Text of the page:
Multidimensionality of the PROMIS self-efficacy measure for managing chronic conditions

Mi Jung Lee, Sergio Romero, Craig A. Velozo, Ann L. Gruber-Baldini, Lisa M. Shulman

Research output: Contribution to journalArticlepeer-review

10 Scopus citations


Purpose: This study investigated the PROMIS Self-Efficacy Measure for Managing Chronic Conditions (PROMIS-SE) domain distributions and examined the factor structure of the PROMIS-SE. Methods: A total of 1087 individuals with chronic conditions participated in this study. PROMIS-SE’s item banks and two short forms (eight-item and four-item) measuring five behavioral domains (daily activities(DA), Emotions(EM), medications and treatments(MT), social interactions(SS), and Symptoms(SX)) were examined. PROMIS-SE’s T-score ranges and distributions were examined to identify domain metric distributions and confirmatory factor analysis (CFA) was conducted to test a multidimensional model fit to the PROMIS-SE. Results: PROMIS-SE domains showed different T-score ranges and distributions for item banks and two short forms across all five domains. While PROMIS-SE EM demonstrated the highest T-scores (least negatively skewed), MT had the lowest T-scores (most negatively skewed) for all three forms. In general, respondents were more likely to achieve highest self-efficacy ratings (very confident) for domains DA, MT, and SS as compared to domains EM and SX. CFA confirmed that a multidimensional model adequately fit all three PROMIS-SE forms. Conclusion: Our results indicate that self-efficacy T-distributions are not consistent across domains (i.e., managing medications and treatments domain was more negatively skewed difficult than other domains), which is a requirement for making inter-domain comparisons. A multidimensional model could be used to enhance the PROMIS-SE’s estimate accuracy and clinical utility.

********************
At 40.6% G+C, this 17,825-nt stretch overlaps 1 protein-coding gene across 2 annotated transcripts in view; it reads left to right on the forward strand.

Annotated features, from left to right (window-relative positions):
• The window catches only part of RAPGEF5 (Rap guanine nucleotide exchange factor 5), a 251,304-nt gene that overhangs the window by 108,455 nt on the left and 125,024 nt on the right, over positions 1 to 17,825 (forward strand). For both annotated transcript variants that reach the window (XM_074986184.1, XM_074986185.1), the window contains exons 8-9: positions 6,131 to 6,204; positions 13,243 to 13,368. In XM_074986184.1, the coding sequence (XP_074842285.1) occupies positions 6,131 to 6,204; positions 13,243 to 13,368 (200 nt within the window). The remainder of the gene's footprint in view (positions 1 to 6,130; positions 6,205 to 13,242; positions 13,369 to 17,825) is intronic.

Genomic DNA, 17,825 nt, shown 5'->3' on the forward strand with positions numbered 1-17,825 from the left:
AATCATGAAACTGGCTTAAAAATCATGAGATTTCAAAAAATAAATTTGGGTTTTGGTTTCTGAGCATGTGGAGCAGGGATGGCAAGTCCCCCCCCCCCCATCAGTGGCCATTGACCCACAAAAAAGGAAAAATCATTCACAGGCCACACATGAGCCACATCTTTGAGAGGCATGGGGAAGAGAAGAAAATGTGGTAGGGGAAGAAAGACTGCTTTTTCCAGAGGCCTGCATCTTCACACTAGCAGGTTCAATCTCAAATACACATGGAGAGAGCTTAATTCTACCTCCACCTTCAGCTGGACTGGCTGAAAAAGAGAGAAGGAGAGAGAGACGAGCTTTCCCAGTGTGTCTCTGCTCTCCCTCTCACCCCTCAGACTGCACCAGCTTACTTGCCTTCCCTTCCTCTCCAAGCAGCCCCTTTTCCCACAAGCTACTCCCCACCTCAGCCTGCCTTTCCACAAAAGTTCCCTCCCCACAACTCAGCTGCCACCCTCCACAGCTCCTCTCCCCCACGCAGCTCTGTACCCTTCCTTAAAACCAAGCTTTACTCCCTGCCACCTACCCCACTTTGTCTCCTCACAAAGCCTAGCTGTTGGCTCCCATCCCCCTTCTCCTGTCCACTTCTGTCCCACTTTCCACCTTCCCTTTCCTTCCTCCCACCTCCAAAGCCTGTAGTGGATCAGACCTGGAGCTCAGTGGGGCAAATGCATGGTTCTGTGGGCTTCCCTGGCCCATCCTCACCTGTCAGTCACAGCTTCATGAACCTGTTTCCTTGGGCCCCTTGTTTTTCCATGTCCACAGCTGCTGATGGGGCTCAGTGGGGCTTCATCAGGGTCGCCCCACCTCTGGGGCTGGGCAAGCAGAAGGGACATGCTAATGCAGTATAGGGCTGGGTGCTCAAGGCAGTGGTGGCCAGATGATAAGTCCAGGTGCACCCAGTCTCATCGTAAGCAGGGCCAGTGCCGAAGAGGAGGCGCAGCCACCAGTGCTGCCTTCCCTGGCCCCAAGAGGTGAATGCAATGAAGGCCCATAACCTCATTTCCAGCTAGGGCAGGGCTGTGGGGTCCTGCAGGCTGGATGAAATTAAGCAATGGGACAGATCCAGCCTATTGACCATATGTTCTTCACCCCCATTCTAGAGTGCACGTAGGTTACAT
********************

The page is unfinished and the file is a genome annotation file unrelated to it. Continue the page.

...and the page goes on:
Original languageEnglish (US)
Pages (from-to)1595-1603
Number of pages9
JournalQuality of Life Research
Issue number6
StatePublished - Jun 15 2019
Externally publishedYes


  • Multidimensionality
  • Patient-reported outcome measure
  • Self-efficacy

ASJC Scopus subject areas

  • Public Health, Environmental and Occupational Health


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